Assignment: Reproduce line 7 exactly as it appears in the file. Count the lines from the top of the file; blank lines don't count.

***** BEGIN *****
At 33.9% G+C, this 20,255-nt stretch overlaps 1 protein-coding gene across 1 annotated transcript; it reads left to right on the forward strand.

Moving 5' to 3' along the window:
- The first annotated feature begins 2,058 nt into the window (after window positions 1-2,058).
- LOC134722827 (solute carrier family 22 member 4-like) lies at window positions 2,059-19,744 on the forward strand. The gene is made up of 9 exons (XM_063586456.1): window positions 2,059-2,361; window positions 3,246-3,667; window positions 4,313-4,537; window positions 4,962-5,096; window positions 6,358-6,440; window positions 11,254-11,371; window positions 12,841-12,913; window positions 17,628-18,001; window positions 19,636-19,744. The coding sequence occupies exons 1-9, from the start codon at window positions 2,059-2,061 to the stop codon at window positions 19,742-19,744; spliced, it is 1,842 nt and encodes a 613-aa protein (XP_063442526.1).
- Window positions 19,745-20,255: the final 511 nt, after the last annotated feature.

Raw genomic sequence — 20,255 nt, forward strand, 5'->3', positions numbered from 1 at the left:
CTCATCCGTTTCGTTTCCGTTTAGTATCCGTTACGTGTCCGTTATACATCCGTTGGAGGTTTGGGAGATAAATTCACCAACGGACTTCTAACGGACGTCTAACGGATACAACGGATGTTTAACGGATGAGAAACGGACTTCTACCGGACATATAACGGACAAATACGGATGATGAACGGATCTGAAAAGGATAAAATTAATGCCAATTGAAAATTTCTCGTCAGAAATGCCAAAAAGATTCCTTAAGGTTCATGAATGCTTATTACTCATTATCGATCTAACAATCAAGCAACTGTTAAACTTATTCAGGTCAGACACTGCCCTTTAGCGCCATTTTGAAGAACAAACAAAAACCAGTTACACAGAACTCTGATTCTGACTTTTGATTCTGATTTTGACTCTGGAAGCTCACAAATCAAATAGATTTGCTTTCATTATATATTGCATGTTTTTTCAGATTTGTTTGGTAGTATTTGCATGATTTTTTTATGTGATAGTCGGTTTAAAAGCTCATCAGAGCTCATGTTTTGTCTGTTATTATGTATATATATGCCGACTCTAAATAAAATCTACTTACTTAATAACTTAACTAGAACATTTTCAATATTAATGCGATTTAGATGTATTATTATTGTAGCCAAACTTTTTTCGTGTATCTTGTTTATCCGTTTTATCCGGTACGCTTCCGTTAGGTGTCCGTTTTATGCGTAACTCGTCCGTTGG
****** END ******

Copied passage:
CTCATCCGTTTCGTTTCCGTTTAGTATCCGTTACGTGTCCGTTATACATCCGTTGGAGGTTTGGGAGATAAATTCACCAACGGACTTCTAACGGACGTCTAACGGATACAACGGATGTTTAACGGATGAGAAACGGACTTCTACCGGACATATAACGGACAAATACGGATGATGAACGGATCTGAAAAGGATAAAATTAATGCCAATTGAAAATTTCTCGTCAGAAATGCCAAAAAGATTCCTTAAGGTTCATGAATGCTTATTACTCATTATCGATCTAACAATCAAGCAACTGTTAAACTTATTCAGGTCAGACACTGCCCTTTAGCGCCATTTTGAAGAACAAACAAAAACCAGTTACACAGAACTCTGATTCTGACTTTTGATTCTGATTTTGACTCTGGAAGCTCACAAATCAAATAGATTTGCTTTCATTATATATTGCATGTTTTTTCAGATTTGTTTGGTAGTATTTGCATGATTTTTTTATGTGATAGTCGGTTTAAAAGCTCATCAGAGCTCATGTTTTGTCTGTTATTATGTATATATATGCCGACTCTAAATAAAATCTACTTACTTAATAACTTAACTAGAACATTTTCAATATTAATGCGATTTAGATGTATTATTATTGTAGCCAAACTTTTTTCGTGTATCTTGTTTATCCGTTTTATCCGGTACGCTTCCGTTAGGTGTCCGTTTTATGCGTAACTCGTCCGTTGG